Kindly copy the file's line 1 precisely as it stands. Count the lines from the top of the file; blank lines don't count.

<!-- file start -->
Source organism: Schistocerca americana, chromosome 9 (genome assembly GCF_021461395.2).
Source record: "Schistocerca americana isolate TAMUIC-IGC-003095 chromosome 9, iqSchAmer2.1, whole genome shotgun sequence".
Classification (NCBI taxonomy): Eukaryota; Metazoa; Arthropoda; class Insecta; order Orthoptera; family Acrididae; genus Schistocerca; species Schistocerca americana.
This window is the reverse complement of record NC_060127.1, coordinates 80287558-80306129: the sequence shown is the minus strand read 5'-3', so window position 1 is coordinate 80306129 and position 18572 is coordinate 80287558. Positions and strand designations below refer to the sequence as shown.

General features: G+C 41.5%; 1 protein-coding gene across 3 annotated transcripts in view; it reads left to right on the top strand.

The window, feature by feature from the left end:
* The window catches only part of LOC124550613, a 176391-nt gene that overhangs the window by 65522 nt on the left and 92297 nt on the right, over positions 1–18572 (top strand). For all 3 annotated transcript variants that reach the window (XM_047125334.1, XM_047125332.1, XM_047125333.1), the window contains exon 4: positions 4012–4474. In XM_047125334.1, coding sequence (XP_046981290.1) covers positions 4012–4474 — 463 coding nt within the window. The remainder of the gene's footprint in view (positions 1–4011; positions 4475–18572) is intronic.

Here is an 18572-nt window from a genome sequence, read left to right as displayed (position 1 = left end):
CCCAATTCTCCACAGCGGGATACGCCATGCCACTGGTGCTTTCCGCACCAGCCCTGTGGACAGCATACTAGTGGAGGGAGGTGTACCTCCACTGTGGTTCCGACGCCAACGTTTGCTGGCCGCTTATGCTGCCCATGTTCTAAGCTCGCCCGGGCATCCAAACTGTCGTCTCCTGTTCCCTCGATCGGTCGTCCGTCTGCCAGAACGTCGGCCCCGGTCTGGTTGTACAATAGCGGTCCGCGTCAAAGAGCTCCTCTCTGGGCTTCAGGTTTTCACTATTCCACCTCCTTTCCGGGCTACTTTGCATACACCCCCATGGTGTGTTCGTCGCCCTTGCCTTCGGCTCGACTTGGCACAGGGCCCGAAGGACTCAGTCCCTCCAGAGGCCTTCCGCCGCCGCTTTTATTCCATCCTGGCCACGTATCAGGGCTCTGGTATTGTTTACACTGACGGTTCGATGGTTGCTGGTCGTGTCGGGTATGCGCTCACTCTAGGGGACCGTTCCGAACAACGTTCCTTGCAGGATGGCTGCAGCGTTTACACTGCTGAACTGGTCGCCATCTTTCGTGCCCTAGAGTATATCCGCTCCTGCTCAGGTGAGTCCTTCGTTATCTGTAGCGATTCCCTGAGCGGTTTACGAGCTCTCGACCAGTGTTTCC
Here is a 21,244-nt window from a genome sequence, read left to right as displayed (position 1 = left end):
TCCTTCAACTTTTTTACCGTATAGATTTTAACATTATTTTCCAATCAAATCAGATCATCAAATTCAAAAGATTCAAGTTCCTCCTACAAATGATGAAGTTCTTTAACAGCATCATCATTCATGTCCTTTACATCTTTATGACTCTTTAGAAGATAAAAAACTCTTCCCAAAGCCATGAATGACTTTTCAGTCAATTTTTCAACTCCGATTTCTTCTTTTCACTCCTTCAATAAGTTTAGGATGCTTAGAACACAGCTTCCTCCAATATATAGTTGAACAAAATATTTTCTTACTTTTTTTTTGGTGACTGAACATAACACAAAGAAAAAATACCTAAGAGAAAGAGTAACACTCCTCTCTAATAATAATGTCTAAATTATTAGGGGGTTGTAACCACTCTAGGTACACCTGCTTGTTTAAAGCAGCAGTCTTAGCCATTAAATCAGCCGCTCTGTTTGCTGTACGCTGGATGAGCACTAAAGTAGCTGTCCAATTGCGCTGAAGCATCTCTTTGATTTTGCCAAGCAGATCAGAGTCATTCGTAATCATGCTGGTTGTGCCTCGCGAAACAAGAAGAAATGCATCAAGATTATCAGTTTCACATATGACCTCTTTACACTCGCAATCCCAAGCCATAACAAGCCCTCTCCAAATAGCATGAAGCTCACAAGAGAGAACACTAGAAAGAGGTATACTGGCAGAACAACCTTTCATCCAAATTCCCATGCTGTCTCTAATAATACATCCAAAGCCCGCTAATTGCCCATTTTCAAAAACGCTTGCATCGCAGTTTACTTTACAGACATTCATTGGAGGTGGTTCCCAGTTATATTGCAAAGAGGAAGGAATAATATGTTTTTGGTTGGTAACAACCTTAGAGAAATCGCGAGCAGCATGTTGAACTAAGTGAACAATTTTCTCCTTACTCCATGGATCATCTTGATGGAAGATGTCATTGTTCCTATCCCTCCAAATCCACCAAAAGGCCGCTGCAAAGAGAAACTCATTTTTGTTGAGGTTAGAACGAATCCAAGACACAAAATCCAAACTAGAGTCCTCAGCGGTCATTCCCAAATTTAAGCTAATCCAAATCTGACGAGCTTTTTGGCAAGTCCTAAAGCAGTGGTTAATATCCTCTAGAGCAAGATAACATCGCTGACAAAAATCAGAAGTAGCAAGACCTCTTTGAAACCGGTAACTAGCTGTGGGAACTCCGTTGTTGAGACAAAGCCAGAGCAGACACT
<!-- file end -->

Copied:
Source organism: Schistocerca americana, chromosome 9 (genome assembly GCF_021461395.2).